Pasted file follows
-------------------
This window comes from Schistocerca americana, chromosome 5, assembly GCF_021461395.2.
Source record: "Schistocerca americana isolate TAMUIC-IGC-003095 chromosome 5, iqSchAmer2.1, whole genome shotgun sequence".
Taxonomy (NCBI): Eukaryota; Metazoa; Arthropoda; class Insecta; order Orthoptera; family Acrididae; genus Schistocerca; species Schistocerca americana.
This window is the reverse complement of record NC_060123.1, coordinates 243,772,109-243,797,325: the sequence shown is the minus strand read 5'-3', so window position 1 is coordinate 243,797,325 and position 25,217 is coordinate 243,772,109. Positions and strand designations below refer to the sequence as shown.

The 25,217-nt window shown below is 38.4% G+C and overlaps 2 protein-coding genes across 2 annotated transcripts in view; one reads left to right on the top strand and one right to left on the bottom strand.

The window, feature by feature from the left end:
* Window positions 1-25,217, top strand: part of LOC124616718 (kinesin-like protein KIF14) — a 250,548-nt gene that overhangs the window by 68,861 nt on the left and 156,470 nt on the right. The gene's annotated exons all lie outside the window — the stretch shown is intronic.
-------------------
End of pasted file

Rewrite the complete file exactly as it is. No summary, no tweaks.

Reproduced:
This window comes from Schistocerca americana, chromosome 5, assembly GCF_021461395.2.
Source record: "Schistocerca americana isolate TAMUIC-IGC-003095 chromosome 5, iqSchAmer2.1, whole genome shotgun sequence".
Taxonomy (NCBI): Eukaryota; Metazoa; Arthropoda; class Insecta; order Orthoptera; family Acrididae; genus Schistocerca; species Schistocerca americana.
This window is the reverse complement of record NC_060123.1, coordinates 243,772,109-243,797,325: the sequence shown is the minus strand read 5'-3', so window position 1 is coordinate 243,797,325 and position 25,217 is coordinate 243,772,109. Positions and strand designations below refer to the sequence as shown.

The 25,217-nt window shown below is 38.4% G+C and overlaps 2 protein-coding genes across 2 annotated transcripts in view; one reads left to right on the top strand and one right to left on the bottom strand.

The window, feature by feature from the left end:
* Window positions 1-25,217, top strand: part of LOC124616718 (kinesin-like protein KIF14) — a 250,548-nt gene that overhangs the window by 68,861 nt on the left and 156,470 nt on the right. The gene's annotated exons all lie outside the window — the stretch shown is intronic.